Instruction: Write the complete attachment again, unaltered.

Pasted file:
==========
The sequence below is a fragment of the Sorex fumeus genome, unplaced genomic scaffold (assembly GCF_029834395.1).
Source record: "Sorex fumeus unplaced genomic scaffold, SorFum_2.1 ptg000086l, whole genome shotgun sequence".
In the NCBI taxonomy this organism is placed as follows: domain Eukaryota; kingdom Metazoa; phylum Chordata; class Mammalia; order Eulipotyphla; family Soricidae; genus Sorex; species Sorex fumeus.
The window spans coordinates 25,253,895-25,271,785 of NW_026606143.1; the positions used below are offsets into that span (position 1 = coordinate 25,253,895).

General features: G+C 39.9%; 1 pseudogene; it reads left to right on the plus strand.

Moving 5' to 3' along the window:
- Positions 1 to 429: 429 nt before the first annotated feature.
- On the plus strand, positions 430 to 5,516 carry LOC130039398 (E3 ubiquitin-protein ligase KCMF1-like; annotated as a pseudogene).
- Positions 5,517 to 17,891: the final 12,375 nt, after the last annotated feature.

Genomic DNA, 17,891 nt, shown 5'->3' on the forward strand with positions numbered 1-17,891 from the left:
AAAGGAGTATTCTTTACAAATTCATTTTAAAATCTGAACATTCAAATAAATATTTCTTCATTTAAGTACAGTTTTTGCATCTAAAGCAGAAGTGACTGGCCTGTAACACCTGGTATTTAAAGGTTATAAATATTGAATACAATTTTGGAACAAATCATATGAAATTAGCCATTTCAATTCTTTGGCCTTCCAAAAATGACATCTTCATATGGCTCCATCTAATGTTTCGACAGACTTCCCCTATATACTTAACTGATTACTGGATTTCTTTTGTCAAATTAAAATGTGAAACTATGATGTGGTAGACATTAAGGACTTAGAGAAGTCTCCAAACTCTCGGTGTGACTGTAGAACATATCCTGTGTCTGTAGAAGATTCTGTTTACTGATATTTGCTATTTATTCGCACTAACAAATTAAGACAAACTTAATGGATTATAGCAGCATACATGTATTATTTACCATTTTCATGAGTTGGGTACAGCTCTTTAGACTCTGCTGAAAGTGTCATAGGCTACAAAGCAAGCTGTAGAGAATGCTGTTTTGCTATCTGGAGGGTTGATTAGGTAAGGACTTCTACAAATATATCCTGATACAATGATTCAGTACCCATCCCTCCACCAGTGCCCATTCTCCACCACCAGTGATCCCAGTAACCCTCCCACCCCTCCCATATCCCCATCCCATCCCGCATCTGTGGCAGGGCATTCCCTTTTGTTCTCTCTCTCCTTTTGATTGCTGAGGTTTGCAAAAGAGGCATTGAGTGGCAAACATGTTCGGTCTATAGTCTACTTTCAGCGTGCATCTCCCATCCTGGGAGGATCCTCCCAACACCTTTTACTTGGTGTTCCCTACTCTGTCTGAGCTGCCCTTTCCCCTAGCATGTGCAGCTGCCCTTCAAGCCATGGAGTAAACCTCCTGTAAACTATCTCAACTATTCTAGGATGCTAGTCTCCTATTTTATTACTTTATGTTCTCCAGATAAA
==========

The sequence below is a fragment of the Sorex fumeus genome, unplaced genomic scaffold (assembly GCF_029834395.1).
Source record: "Sorex fumeus unplaced genomic scaffold, SorFum_2.1 ptg000086l, whole genome shotgun sequence".
In the NCBI taxonomy this organism is placed as follows: domain Eukaryota; kingdom Metazoa; phylum Chordata; class Mammalia; order Eulipotyphla; family Soricidae; genus Sorex; species Sorex fumeus.
The window spans coordinates 25,253,895-25,271,785 of NW_026606143.1; the positions used below are offsets into that span (position 1 = coordinate 25,253,895).

General features: G+C 39.9%; 1 pseudogene; it reads left to right on the plus strand.

Moving 5' to 3' along the window:
- Positions 1 to 429: 429 nt before the first annotated feature.
- On the plus strand, positions 430 to 5,516 carry LOC130039398 (E3 ubiquitin-protein ligase KCMF1-like; annotated as a pseudogene).
- Positions 5,517 to 17,891: the final 12,375 nt, after the last annotated feature.

Genomic DNA, 17,891 nt, shown 5'->3' on the forward strand with positions numbered 1-17,891 from the left:
AAAGGAGTATTCTTTACAAATTCATTTTAAAATCTGAACATTCAAATAAATATTTCTTCATTTAAGTACAGTTTTTGCATCTAAAGCAGAAGTGACTGGCCTGTAACACCTGGTATTTAAAGGTTATAAATATTGAATACAATTTTGGAACAAATCATATGAAATTAGCCATTTCAATTCTTTGGCCTTCCAAAAATGACATCTTCATATGGCTCCATCTAATGTTTCGACAGACTTCCCCTATATACTTAACTGATTACTGGATTTCTTTTGTCAAATTAAAATGTGAAACTATGATGTGGTAGACATTAAGGACTTAGAGAAGTCTCCAAACTCTCGGTGTGACTGTAGAACATATCCTGTGTCTGTAGAAGATTCTGTTTACTGATATTTGCTATTTATTCGCACTAACAAATTAAGACAAACTTAATGGATTATAGCAGCATACATGTATTATTTACCATTTTCATGAGTTGGGTACAGCTCTTTAGACTCTGCTGAAAGTGTCATAGGCTACAAAGCAAGCTGTAGAGAATGCTGTTTTGCTATCTGGAGGGTTGATTAGGTAAGGACTTCTACAAATATATCCTGATACAATGATTCAGTACCCATCCCTCCACCAGTGCCCATTCTCCACCACCAGTGATCCCAGTAACCCTCCCACCCCTCCCATATCCCCATCCCATCCCGCATCTGTGGCAGGGCATTCCCTTTTGTTCTCTCTCTCCTTTTGATTGCTGAGGTTTGCAAAAGAGGCATTGAGTGGCAAACATGTTCGGTCTATAGTCTACTTTCAGCGTGCATCTCCCATCCTGGGAGGATCCTCCCAACACCTTTTACTTGGTGTTCCCTACTCTGTCTGAGCTGCCCTTTCCCCTAGCATGTGCAGCTGCCCTTCAAGCCATGGAGTAAACCTCCTGTAAACTATCTCAACTATTCTAGGATGCTAGTCTCCTATTTTATTACTTTATGTTCTCCAGATAAA